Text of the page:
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Managing Risk in Communication Encounters
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Managing Risk in Communication Encounters
Strategies for the Workplace



July 2012 | 272 pages | SAGE Publications, Inc
Focusing on risky interactions, the book centres on those interactions that threaten identities and relationships and sometimes careers such as: practising dissent; repairing broken relationships; managing privacy; responding to harassment; offering criticism and communicating emotion.

In doing so the text helps students understand types of work situations that are both ethically challenging and personally risky while presenting a theoretical model to help them: integrate existing research, analyze situations, and generate new questions.

 
1. Introduction: A Theoretical Model for Managing Workplace Risk
The Anatomy of Workplace Risk  
Forms of Risk  
A Communicative Approach to Risk  
A Risk Negotiation Framework  
 
2. Delivering and Seeking Feedback
Why is Delivering and Seeking Feedback Important?  
Key Research Studies  
Negative Feedback and the Risk Negotiation Cycle  
 
3. Managing Emotion
Why is Managing Emotion Important?  
Key Research Studies  
Coping with Emotion and the Risk Negotiation Cycle  
 
4. Resisting Bullying and Harassment
Why is Resisting Bullying and Harassment Important?  
Key Research Studies  
Resisting Workplace Bullying and the Risk Negotiation Cycle  
 
5. Negotiating Workplace Relationships
Why is Negotiating Workplace Relationships Important?  
Key Research Studies  
Managing Workplace Relationships and the Risk Negotiation Cycle  
 
6. Monitoring Organization Romance
Why is Monitoring Organizational Romance Important?  
Key Research Studies  
Monitoring Organizational Romance and the Risk Negotiation Cycle  
 
7. Dealing with Difference
Why is Dealing with Difference Important?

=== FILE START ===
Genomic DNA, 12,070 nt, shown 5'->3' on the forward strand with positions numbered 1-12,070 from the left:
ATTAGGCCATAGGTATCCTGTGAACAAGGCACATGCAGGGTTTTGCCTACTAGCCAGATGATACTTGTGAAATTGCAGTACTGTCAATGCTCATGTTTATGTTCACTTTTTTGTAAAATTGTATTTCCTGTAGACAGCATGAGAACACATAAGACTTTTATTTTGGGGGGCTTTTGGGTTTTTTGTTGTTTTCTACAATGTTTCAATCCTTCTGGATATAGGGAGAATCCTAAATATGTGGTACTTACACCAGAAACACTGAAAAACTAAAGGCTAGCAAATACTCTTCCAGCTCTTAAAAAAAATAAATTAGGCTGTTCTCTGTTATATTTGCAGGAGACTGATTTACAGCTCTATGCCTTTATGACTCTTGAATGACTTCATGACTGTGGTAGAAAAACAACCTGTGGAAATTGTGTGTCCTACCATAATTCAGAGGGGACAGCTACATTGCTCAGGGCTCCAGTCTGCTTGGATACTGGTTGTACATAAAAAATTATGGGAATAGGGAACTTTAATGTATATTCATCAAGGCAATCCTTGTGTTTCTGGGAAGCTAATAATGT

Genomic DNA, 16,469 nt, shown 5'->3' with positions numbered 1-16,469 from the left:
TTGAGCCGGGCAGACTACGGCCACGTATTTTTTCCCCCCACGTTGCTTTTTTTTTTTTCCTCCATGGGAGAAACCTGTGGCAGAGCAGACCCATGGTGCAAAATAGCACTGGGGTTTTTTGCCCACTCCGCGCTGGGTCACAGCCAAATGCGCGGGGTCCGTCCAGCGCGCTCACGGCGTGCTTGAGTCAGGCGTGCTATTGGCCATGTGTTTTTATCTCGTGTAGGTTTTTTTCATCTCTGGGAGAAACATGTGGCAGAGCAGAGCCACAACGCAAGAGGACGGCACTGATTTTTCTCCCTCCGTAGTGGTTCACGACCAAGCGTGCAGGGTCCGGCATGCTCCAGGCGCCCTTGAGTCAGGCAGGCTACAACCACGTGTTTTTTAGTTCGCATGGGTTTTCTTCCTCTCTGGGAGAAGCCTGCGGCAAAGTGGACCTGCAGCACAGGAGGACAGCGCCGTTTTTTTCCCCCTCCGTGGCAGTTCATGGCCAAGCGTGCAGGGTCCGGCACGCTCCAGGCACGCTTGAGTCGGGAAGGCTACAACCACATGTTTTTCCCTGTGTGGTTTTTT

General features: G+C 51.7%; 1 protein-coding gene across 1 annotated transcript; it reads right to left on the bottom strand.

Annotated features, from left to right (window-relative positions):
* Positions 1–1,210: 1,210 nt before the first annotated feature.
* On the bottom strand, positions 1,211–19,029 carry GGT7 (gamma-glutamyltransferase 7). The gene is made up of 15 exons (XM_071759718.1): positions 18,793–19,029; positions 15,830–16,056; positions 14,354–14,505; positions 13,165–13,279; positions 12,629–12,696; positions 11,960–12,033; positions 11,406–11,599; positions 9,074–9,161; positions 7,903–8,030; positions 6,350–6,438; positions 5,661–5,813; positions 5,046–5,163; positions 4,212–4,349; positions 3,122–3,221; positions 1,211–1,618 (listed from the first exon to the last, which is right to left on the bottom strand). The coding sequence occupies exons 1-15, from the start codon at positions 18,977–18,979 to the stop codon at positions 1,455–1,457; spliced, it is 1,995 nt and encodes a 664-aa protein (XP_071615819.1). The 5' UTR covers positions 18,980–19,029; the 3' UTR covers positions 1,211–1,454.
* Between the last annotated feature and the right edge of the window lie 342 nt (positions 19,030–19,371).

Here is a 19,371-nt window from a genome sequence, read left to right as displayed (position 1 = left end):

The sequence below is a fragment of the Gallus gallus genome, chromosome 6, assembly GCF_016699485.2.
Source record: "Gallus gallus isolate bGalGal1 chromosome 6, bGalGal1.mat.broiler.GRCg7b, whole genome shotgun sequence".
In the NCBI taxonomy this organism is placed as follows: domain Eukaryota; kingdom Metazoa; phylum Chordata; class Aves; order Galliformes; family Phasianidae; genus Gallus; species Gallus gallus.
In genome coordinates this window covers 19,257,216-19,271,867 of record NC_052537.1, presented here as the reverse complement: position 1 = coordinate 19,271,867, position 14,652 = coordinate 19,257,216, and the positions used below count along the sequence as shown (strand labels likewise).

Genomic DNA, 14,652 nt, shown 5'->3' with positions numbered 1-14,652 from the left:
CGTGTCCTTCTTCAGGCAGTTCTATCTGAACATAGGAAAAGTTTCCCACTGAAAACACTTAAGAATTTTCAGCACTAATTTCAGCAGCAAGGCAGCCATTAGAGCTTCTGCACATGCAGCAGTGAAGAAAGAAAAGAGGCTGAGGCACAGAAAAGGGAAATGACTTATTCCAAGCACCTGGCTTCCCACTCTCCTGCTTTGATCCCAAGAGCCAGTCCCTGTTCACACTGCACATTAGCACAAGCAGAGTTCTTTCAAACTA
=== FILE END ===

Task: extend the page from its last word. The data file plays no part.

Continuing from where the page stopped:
Key Research Studies  
Dealing with Difference and the Risk Negotiation Cycle  
 
8. Expressing Dissent
Why is Expressing Dissent Important?  
Key Research Studies  
Expressing Dissent and the Risk Negotiation Cycle  
 
9. Proposing New Ideas
Why is Proposing New Ideas Important?  
Key Research Studies  
Proposing New Ideas and the Risk Negotiation Cycle  
 
10. Responding to Difficult Team Members
Why is Responding to Difficult Team Members Important?  
Key Research Studies  
Responding to a Difficult Team Member and the Risk Negotiation Cycle  
 
11. Conclusion: Risk and Next Generation Challenges
Relational Risks  
Organizational Risks  
Societal Risk  
Risk Revisited  

This text covers many topics that are important for employees at entry-level, supervisor, and management positions. It is well written; while accessible to undergraduates, it has sufficient depth for graduate courses. The case studies at the end of the chapters have thought-provoking and thorough questions - perfect for assignments that require critical thinking and the application of the authors' model. Each chapter's application of the RNF model will enable my students to develop the skills and understanding necessary to successfully employ it in their future work (and personal) settings. Great book - the right blend of theory and practical application.

Professor Eric Teoro
Business, Lincoln Christian University
April 1, 2010

Sample Materials & Chapters

Ch 3. Managing Emotion

Ch 8. Expressing Dissent


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Vincent R. Waldron

Vincent R. Waldron is Professor of Communication Studies at Arizona State University, where he teaches courses on communication in work and personal relationships. Professor Waldron received his Ph.D. from Ohio State University in 1989. Dr. Waldron’s research explores how employees manage difficult workplace encounters, such as expressing intense emotion, exercising upward influence, and repairing damaged relationships. The author of two previous books on these subjects, Professor Waldron has published his work in such outlets as the Journal of Social and Personal Relationships, Management Communication Quarterly, and Communication... More About Author

Jeffrey W. Kassing

Jeffrey W. Kassing is an Associate Professor of Communication Studies at Arizona State University where he teaches graduate and undergraduate organizational, applied, and environmental communication courses, as well as research methods. He earned his Ph.D. from Kent State University with an emphasis in organizational communication in 1997. Dr. Kassing’s primary line of research concerns how employees express dissent about organizational policies and practices. This work, which began with his dissertation and development of the Organizational Dissent Scale, now spans over a decade and appears in numerous scholarly outlets including... More About Author

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ISBN: 9781412966672
$70.00 

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